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The Definitive Build Your Own Guide: PVR vs DVR vs HTPC

Posted on 18 November 2012 by sam

Does it matter whether you call your personal media machine a PVR, DVR or HTPC? No, not at all, but knowing the slight, sometimes very subjective difference may help you in finding the right information and help.

So lets take a closer look.

DVR

Digital Video Recorder

Digital Video Recorder

Digital video recorders were first introduced before the turn of the century, and they immediately became popular. As high-tech VCRs, DVRs record TV programming for future viewing. A DVR allows you to watch shows and movies on your own schedule instead of watching programming as it airs.

The first models were clunky and could only record several hours of programming. Early models also used a single TV tuner, so users could either record or watch shows at the same time, but they couldn’t do both. Dual tuners solve that problem by allowing users to record two shows or to record one show and watch another simultaneously.

Newer TVs often feature DVR capabilities with limited hard drive capacity, but most TV viewers will want a standalone DVR model or HTPC to record more content. Hybrid DVR models also provide DVD or Blu-ray playback capabilities.

HTPC

Home Theatre PC

The insides of an HTPC

Home theater PCs offer more flexibility than DVRs, but they typically cost significantly more. While HTPCs may include PVR capabilities, many HTPCs lack the ability to record TV programming.

HTPCs are essentially small form factor computers designed for home entertainment centers. Depending on their specifications, they can replace DVD and Blu-ray players, DVRs, audio and TV receivers, and gaming computers all on one device.

Necessary Parts

Every HTPC includes a few components. A stylish case houses all of the electronics. Power supplies distribute electricity to the motherboard and hard drives, and the CPU and RAM work together to run the operating system and open programs. To improve the movie and TV viewing experience, most HTPCs are designed to minimize any sound from internal fans, so HTPC components are typically slower and cooler than components found in desktop or notebook computers.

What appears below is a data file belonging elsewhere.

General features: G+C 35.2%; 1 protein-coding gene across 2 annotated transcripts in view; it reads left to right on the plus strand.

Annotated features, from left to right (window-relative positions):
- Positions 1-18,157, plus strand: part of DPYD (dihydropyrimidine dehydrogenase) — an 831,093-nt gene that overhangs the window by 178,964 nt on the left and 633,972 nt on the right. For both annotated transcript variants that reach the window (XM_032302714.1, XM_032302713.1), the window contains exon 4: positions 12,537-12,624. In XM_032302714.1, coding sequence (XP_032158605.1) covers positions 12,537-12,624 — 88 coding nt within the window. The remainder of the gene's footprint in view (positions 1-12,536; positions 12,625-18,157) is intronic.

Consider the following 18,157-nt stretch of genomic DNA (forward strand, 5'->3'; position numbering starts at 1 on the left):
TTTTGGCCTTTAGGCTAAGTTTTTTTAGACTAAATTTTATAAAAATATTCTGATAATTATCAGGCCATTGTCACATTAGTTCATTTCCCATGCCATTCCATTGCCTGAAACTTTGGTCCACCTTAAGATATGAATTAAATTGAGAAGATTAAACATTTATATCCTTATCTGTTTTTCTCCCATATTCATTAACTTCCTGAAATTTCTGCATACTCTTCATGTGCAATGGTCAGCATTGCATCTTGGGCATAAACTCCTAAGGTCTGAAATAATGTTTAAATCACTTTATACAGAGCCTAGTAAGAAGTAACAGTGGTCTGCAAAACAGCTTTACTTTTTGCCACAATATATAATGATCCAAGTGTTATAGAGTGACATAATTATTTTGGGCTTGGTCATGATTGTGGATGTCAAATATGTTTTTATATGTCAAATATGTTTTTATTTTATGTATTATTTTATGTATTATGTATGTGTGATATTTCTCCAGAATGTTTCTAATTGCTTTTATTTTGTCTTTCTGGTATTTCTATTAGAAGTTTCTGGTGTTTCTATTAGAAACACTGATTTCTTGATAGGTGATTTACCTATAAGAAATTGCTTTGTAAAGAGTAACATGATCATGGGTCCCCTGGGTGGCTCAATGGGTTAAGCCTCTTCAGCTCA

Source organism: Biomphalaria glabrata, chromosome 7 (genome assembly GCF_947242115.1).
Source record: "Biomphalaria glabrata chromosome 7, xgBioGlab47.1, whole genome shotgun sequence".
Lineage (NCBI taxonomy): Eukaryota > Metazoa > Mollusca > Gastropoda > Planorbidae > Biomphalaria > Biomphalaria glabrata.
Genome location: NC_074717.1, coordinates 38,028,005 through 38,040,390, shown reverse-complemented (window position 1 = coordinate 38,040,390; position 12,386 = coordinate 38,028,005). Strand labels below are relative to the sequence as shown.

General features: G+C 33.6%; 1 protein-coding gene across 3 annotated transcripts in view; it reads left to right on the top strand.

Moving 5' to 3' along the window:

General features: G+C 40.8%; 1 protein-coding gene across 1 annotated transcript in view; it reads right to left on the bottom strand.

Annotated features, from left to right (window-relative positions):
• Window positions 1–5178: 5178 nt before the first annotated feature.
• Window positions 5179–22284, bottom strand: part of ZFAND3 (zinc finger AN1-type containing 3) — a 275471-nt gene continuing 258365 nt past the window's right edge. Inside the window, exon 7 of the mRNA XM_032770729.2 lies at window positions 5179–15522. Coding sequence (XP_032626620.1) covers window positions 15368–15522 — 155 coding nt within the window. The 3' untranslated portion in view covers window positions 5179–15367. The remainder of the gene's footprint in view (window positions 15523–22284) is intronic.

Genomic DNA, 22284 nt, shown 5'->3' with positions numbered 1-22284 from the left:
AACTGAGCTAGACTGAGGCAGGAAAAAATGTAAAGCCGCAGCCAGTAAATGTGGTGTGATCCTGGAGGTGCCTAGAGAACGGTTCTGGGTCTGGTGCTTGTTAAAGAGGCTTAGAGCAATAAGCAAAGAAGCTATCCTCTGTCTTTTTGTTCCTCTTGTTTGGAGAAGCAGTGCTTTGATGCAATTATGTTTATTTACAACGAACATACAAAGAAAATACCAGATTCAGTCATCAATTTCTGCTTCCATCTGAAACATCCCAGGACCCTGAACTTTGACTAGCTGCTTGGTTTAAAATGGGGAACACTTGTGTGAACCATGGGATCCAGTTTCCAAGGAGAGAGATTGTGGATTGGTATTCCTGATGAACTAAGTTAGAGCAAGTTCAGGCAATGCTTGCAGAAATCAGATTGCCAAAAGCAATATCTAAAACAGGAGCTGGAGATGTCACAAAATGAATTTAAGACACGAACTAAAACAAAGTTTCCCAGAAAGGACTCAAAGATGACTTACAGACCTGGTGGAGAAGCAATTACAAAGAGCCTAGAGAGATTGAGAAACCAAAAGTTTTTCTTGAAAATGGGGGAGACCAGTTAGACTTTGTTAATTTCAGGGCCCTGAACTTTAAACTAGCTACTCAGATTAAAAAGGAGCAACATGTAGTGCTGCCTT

Optional Parts

While on-board graphics are sufficient for general computing tasks like e-mail or web browsing, they’re usually incapable of transmitting an HD video signal. An inexpensive discrete graphics card will produce superior picture quality at higher resolutions. For HTPCs, opt for video cards with passive cooling instead of conventional heat sink and fan coolers. HSF coolers generate noise and can distract movie viewers.

Similarly, on-board audio chipsets have come a long way in the past few years, but discrete sound cards from Asus, Creative, and HT Omega provide more options and clearer audio. Sound cards are a must for high-end speaker systems, but integrated TV speakers won’t take advantage of the extra audio quality.

A Bluray discWith a wireless adapter, HTPCs can access the Internet to play games, stream content, and browse the web. USB wireless adapters are simple to install and configure, but PCI or PCI-e adapters typically feature stronger signals and faster speeds. Alternatively, place the modem and router close to the HTPC, and connect to the Internet with an ethernet cable for an even faster connection.

Physical media like DVDs and Blu-ray discs have become less popular as consumers have turned to streaming content from Netflix and Hulu, but most people still prefer physical media because it doesn’t rely on an unstable Internet connection, and the quality remains consistent throughout. Optical drives cost next to nothing compared to a dedicated DVD or Blu-ray player.

PVR

The term Personal Video Recorder is another name for DVR, but it can also refer to a specialized HTPC with recording capabilities. DVR users constantly run out of hard drive space, and they have to delete old shows and movies to make room for new programming. As a PVR user, you can simply add more hard drives to continue recording content.

A PVR is simply an HTPC with an additional TV tuner that can receive analog and digital signals. If you already subscribe to a cable or satellite TV service, you’ll need to install a CableCARD to view digital programming, or you’ll need to run the signal through the TV company’s receiver.

If you want one device that can record shows and movies, play games, and browse the web, a PVR is far more economical than purchasing those game consoles, DVD players, and DVRs separately. When new technologies emerge, you can cheaply replace certain components instead of spending thousands to retrofit your entire home entertainment center.

Conclusion

When you are planning for your own media PC. Ask yourself this important question:

What’s the goal?

Record TV? Watch movies? Watch YouTube? Play games?

This will define what you need. In the next articles, we’ll go over the different choices and show practical examples to get you started.

Have additions? Spotted an error? A question? Find us in the forum.

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